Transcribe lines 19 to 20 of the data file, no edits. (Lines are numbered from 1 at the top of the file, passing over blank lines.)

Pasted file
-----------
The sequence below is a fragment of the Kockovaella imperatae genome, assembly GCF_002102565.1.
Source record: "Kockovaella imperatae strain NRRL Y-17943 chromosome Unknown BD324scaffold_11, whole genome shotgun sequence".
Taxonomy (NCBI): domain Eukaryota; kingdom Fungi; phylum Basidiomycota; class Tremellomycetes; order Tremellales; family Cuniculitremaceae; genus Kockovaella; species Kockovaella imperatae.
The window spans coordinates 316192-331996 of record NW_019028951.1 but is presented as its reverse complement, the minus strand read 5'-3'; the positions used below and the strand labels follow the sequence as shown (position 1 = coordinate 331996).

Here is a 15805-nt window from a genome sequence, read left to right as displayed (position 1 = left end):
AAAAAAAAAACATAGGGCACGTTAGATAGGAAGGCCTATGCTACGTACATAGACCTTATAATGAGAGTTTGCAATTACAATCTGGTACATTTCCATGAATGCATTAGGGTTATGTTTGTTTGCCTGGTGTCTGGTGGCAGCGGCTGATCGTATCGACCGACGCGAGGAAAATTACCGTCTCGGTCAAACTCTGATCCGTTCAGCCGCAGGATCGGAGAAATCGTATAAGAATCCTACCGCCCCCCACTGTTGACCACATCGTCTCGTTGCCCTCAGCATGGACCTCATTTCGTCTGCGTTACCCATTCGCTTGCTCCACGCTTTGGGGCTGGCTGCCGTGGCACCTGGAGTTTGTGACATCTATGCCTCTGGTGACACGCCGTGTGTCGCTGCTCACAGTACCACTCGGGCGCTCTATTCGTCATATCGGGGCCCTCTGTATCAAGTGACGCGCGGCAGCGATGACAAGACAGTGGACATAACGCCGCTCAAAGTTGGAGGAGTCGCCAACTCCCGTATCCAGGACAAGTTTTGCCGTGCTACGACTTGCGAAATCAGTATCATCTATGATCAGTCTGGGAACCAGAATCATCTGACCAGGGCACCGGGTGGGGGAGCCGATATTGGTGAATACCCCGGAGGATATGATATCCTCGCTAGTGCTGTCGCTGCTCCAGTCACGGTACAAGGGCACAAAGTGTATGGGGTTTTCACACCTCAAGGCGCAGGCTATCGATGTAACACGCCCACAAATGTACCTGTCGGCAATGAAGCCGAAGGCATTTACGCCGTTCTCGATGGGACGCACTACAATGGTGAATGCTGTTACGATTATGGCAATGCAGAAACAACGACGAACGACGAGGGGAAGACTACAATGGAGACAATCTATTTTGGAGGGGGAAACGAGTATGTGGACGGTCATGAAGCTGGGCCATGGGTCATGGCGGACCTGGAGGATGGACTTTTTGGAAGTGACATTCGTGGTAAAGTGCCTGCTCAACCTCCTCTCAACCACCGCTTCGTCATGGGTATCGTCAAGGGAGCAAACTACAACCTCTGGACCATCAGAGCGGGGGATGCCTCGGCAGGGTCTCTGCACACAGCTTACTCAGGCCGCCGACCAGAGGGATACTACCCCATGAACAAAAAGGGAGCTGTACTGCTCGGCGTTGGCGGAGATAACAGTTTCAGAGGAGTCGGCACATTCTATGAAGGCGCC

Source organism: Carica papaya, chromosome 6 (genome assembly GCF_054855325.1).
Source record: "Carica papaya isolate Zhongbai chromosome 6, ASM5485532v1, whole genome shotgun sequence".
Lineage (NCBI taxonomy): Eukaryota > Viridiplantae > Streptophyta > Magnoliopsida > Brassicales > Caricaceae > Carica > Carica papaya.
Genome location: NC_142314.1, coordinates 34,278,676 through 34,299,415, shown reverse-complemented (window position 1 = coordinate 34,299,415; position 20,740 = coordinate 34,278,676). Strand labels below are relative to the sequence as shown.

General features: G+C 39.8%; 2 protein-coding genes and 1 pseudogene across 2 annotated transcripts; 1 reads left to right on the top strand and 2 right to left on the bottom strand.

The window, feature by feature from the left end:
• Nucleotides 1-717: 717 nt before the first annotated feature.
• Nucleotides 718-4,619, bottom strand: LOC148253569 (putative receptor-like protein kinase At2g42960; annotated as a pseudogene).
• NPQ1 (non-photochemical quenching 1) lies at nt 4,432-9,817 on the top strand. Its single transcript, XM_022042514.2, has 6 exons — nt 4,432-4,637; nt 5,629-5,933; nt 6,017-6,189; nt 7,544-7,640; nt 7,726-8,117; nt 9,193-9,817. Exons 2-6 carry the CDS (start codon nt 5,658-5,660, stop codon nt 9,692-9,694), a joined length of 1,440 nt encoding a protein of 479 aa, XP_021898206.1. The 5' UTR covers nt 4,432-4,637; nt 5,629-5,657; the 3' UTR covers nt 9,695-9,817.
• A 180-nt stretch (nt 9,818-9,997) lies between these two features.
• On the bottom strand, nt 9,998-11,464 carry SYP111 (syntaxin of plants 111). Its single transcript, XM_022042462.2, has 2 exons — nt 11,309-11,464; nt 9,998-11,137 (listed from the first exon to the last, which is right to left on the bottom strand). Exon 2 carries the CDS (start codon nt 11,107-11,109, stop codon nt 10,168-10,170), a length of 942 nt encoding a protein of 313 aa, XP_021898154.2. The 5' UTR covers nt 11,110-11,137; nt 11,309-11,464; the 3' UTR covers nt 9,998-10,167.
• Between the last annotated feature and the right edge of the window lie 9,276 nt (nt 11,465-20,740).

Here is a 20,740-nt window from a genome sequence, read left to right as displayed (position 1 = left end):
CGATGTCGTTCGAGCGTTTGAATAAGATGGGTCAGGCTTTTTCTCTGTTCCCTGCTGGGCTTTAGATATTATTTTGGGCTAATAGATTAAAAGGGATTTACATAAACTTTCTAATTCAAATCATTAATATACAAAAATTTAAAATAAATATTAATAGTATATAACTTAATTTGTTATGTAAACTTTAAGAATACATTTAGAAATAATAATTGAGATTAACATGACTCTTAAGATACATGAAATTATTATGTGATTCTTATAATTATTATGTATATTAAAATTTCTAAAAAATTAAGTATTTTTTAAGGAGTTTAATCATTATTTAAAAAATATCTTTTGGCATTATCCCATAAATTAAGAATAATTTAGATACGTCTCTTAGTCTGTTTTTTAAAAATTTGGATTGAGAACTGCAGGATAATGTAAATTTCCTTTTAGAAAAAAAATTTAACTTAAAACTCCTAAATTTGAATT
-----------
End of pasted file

Here is a 20,740-nt window from a genome sequence, read left to right as displayed (position 1 = left end):
CGATGTCGTTCGAGCGTTTGAATAAGATGGGTCAGGCTTTTTCTCTGTTCCCTGCTGGGCTTTAGATATTATTTTGGGCTAATAGATTAAAAGGGATTTACATAAACTTTCTAATTCAAATCATTAATATACAAAAATTTAAAATAAATATTAATAGTATATAACTTAATTTGTTATGTAAACTTTAAGAATACATTTAGAAATAATAATTGAGATTAACATGACTCTTAAGATACATGAAATTATTATGTGATTCTTATAATTATTATGTATATTAAAATTTCTAAAAAATTAAGTATTTTTTAAGGAGTTTAATCATTATTTAAAAAATATCTTTTGGCATTATCCCATAAATTAAGAATAATTTAGATACGTCTCTTAGTCTGTTTTTTAAAAATTTGGATTGAGAACTGCAGGATAATGTAAATTTCCTTTTAGAAAAAAAATTTAACTTAAAACTCCTAAATTTGAATT